Ecological Citizens by SCAPE at the 2018 U.S. Pavilion. Courtesy of the School of the Art Institute of Chicago and the University of Chicago.. Image © Tom Harris © Laurian Ghinitoiu MEXUS: A Geography of Interdependence by Estudio Teddy Cruz + Fonna Forman at the 2018 U.S. Pavilion. Courtesy of the School of the Art Institute of Chicago and the University of Chicago.. Image © Tom Harris Transit Screening Lounge at the 2018 U.S. Pavilion. Courtesy of the School of the Art Institute of Chicago and the University of Chicago.. Image © Tom Harris + 28

11 Must-See Exhibitions at the 2018 Venice Biennale

09:30 - 7 June, 2018
11 Must-See Exhibitions at the 2018 Venice Biennale, Arsenale. Image Courtesy of la Biennale di Venezia
Arsenale. Image Courtesy of la Biennale di Venezia

As always, this year’s edition of the Venice Architecture Biennale is brimming with exhibitions and installations—the result of thousands upon thousands of hours of research and work. When arriving at the Arsenale or Giardini, the overwhelming amount of "things to see" are neatly tucked into the national pavilions, or, in the case of the Arsenale, hidden on the sides of the sweeping corridor. In the likely event that you have limited time to enjoy all that FREESPACE has to offer, ArchDaily's editors have selected our favorite works displayed at the 16th International Architecture Exhibition.

Here, presented in no particular order, are some of our top suggestions from across the Biennale sites.

Vatican Chapel / Foster + Partners

03:00 - 7 June, 2018
Vatican Chapel / Foster + Partners, © Nigel Young / Foster+Partners
© Nigel Young / Foster+Partners

© Laurian Ghinitoiu © Nigel Young / Foster+Partners © Nigel Young / Foster+Partners © Laurian Ghinitoiu + 21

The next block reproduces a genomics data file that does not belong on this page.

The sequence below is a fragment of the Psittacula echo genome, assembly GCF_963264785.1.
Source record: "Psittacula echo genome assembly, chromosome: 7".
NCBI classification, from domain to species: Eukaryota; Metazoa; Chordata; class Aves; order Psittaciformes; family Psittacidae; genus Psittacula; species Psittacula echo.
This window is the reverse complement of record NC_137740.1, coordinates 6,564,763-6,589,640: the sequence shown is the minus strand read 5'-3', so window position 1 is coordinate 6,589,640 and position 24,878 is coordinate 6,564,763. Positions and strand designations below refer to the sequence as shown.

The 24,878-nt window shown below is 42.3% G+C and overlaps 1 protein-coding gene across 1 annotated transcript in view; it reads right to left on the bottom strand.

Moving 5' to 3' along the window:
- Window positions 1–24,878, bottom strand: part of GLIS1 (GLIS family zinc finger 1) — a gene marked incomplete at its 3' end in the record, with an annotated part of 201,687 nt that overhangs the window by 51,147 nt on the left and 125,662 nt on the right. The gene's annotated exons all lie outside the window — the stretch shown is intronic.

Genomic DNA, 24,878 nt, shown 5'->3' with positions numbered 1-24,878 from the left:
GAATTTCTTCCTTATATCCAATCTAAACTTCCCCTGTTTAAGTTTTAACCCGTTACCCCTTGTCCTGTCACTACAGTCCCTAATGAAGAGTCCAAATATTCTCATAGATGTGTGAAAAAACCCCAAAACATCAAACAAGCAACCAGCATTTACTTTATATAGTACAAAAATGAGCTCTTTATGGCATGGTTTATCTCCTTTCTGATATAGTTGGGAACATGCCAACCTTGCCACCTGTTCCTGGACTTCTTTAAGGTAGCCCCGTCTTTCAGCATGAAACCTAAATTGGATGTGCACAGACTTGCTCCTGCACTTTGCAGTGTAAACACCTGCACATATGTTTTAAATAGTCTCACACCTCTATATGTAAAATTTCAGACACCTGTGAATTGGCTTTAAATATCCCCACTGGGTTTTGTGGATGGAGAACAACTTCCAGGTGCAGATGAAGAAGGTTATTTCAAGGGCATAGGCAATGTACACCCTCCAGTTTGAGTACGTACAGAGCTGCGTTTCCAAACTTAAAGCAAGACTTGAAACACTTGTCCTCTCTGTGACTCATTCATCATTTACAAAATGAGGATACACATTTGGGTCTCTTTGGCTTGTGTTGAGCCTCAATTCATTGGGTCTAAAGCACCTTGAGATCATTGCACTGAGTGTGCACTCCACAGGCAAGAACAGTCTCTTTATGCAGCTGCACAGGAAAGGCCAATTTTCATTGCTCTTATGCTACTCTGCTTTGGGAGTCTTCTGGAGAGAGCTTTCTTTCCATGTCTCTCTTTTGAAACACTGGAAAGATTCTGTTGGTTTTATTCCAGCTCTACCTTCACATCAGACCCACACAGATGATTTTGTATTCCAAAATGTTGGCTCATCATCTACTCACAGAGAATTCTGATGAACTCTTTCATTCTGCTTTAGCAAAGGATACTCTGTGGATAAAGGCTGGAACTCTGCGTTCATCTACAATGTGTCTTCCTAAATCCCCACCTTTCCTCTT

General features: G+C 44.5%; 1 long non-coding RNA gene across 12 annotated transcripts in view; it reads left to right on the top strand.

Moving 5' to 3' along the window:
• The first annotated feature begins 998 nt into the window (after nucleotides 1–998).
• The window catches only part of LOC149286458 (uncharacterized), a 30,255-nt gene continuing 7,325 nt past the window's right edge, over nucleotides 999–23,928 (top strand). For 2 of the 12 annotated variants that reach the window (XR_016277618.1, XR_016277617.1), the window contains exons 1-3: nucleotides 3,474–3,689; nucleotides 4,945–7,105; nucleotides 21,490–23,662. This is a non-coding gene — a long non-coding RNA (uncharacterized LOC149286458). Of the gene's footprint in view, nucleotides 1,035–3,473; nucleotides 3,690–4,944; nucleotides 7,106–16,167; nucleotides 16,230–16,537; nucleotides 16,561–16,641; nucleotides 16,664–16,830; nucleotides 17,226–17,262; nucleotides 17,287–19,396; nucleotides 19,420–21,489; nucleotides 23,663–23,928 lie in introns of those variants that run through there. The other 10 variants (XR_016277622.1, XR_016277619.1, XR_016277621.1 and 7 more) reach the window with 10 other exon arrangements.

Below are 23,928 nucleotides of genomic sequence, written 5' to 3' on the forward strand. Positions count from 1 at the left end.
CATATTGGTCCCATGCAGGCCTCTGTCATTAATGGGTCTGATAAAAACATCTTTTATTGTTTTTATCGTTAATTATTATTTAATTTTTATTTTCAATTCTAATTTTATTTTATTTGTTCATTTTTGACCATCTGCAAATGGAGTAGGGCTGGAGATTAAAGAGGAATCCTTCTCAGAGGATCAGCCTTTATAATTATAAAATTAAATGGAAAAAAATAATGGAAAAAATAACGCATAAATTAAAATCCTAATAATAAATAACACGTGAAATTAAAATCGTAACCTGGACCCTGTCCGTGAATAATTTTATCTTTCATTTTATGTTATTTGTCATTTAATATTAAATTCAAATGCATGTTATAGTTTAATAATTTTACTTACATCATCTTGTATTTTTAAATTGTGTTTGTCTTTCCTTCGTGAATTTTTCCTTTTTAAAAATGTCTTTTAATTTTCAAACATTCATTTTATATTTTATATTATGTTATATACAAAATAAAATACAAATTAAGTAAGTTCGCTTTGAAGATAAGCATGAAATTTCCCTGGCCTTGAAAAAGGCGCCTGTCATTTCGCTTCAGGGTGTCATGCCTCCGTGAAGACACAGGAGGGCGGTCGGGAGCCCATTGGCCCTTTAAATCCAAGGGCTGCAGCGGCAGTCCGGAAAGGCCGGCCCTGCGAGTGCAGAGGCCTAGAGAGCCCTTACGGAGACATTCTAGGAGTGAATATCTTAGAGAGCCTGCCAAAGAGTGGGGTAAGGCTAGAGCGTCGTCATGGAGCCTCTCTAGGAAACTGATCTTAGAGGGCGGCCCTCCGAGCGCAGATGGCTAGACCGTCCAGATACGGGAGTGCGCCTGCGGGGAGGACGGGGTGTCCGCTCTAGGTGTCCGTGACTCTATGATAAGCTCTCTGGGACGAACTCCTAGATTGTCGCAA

Spotlight: Norman Foster

04:00 - 1 June, 2018
Spotlight: Norman Foster, Spaceport America. Image © Nigel Young
Spaceport America. Image © Nigel Young

Arguably the leading name of a generation of internationally high-profile British architects, Norman Foster (born 1 June 1935)—or to give him his full title Norman Robert Foster, Baron Foster of Thames Bank of Reddish, OM, HonFREng—gained recognition as early as the 1970s as a key architect in the high-tech movement, which continues to have a profound impact on architecture as we know it today.

Queen Alia International Airport. Image © Nigel Young / Foster + Partners The Gherkin . Image © Nigel Young Hearst Tower. Image © Chuck Choi Beijing Airport. Image Courtesy of Foster + Partners + 46

Becoming: Spanish Pavilion at the Venice Biennale 2018

04:45 - 26 May, 2018
Becoming: Spanish Pavilion at the Venice Biennale 2018, Courtesy of La Biennale di Venezia. Image © Italo Rondinella
Courtesy of La Biennale di Venezia. Image © Italo Rondinella

As part of our 2018 Venice Architecture Biennale coverage, we present the completed Spanish Pavilion. Below, the curatorial team describes the exhibition in their own words. 

Becoming
, the Spanish Pavilion at the Venice Biennale 2018, seeks to respond to the general theme of the event through the proposals and research being developed in the different learning environments within the country, placing special emphasis on the architect's new multidisciplinary profile.

The exhibition, curated by the architect Atxu Amann, has occupied most of its budget in restoring the building in which it is located, "tattooing" its interior walls to load them with 143 proposals that are unified through 52 relevant concepts to our discipline today.

© Ana Matos © Ana Matos © Ana Matos © Gonzalo Pardo + 17

10 Chapels in a Venice Forest Comprise The Vatican's First Ever Biennale Contribution

12:00 - 25 May, 2018
Aerial view. Image © Laurian Ghinitoiu
Aerial view. Image © Laurian Ghinitoiu

With the opening of the 16th Venice Architecture Biennale comes a look at the first ever contribution by the Holy See, an exhibition that brings together architects to design chapels that, after the Biennale, can be relocated to sites around the globe.

Located in a wooded area on the Venetian island of San Giorgio Maggiore, 10 chapels by architects including Norman Foster, Eduardo Souto de Moura, and Smiljan Radic, are joined by the Asplund Chapel by MAP Architects. This 11th structure serves as a prelude to the other chapels, while reflecting on Gunnar Asplund's 1920 design for the Woodland Chapel.